Sunday's reception at the historic White School in Spring Green concluded a semester long project during which UW-Madison interior design students were assigned the task of creating concepts for the adaptive reuse of the historical building.
Built in 1877, the White School was an actual school until its closed in 1985. Four years later, it was sold by the River Valley School District to the Spring Green Congregational Church to be used as an educational center. Over the years, the sturdy two-story Italianate building has become a part of the Sauk County Landmarks Registry, featuring many of the building's original fixtures throughout its three stories. In 2002, it was bought by current owner Eric Ferguson, who has made slight modifications to the building's interior to be used as a photography and art studio, which he shares with his significant other, Mary D'Alton.
In the last year, the White School has again become a center for learning, as the couple's close-friend and School of Human Ecology's Lesley Sager thought the space would make a perfect template for an adaptive reuse project for students.
"I knew that Eric and Mary were toying with the idea of renovating their home," says Sager. "So last year, I asked if I could use the White School for my Interior Design II students. The fact that it was historic with the original floors, chalkboards, windows and lights made the building especially perfect, as students would have a real-life model to work with while keeping in mind the necessity to maintain the building's historical features."
Last year, Sager's interior design students were tasked with creating concepts for a first-floor bistro, as the couple had plans for turning the space into a working restaurant. But as the project became too cost prohibitive, this year's project focused instead on turning the building into a functional studio and living quarters for the couple.
Using the building's existing measurements, students were asked to conceive creative spaces and designs for each of the building's rooms, including a portion that will one day hold a working elevator. As the designs were intended for a remodeling geared towards Ferguson and D'Alton's personal use, the students were also required to meet with both to discuss their specific desires and needs for the space.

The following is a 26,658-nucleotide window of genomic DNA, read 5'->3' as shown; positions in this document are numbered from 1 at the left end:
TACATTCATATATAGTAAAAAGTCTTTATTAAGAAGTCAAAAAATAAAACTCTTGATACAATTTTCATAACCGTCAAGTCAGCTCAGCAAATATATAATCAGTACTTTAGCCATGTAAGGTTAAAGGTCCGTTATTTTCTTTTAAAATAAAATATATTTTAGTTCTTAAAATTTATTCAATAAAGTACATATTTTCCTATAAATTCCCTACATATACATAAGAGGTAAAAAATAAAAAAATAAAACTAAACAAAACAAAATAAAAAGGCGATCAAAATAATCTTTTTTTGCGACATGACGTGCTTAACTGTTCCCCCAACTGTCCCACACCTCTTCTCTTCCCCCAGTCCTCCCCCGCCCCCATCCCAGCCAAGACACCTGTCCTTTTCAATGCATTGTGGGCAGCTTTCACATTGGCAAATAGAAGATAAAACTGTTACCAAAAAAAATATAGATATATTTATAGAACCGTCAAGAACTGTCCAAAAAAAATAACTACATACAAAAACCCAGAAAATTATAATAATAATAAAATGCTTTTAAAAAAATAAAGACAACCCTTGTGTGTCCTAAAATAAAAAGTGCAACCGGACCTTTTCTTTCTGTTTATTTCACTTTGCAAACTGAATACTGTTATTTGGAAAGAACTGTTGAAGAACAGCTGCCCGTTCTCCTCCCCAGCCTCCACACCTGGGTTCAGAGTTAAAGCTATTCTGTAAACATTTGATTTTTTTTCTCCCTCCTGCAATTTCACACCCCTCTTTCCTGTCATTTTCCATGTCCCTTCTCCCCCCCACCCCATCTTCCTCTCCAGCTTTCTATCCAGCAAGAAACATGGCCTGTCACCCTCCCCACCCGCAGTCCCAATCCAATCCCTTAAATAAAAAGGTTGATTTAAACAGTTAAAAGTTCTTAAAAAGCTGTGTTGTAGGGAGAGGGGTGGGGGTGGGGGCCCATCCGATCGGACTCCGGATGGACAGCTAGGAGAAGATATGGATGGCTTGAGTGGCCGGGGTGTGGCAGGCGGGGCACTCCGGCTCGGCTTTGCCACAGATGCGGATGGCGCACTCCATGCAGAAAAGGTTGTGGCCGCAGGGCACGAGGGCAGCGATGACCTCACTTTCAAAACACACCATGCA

"I think it was really valuable for the students to have the space, because they can walk into it. It actually exists," says D'Alton. "It also gives them some limitations to work within, as opposed to conceiving some imaginary space."
"It was a great experience meeting with the students and now seeing their design concepts of what we could do with the space," Ferguson adds. "They are all very different and full of ideas that we may use someday when we figure out exactly what we want to do with the building."
Well attended by a crowd that included students and their parents, visitors to the White School reception were free to walk around the first floor's well lit space, viewing student blueprints and concept designs that were hung along the room's walls and positioned on easels. Collaborating with students from Professor Wei Dong's sketching and rendering class, lecturer Brooke Godfrey's computer-aided design course and lecturer Clayton Cartland's architectural interiors class, the final presentations featured colorful representations of the space in various styles of design, some hand-drawn while others produced with the aid of computer design programs.
Although differing in their concepts, each student was able throughout the afternoon to explain to guests their specific vision for the building, creating a rare opportunity for visitors to look at student work and then at the actual space, letting their imagination redesign the space as they moved from project to project.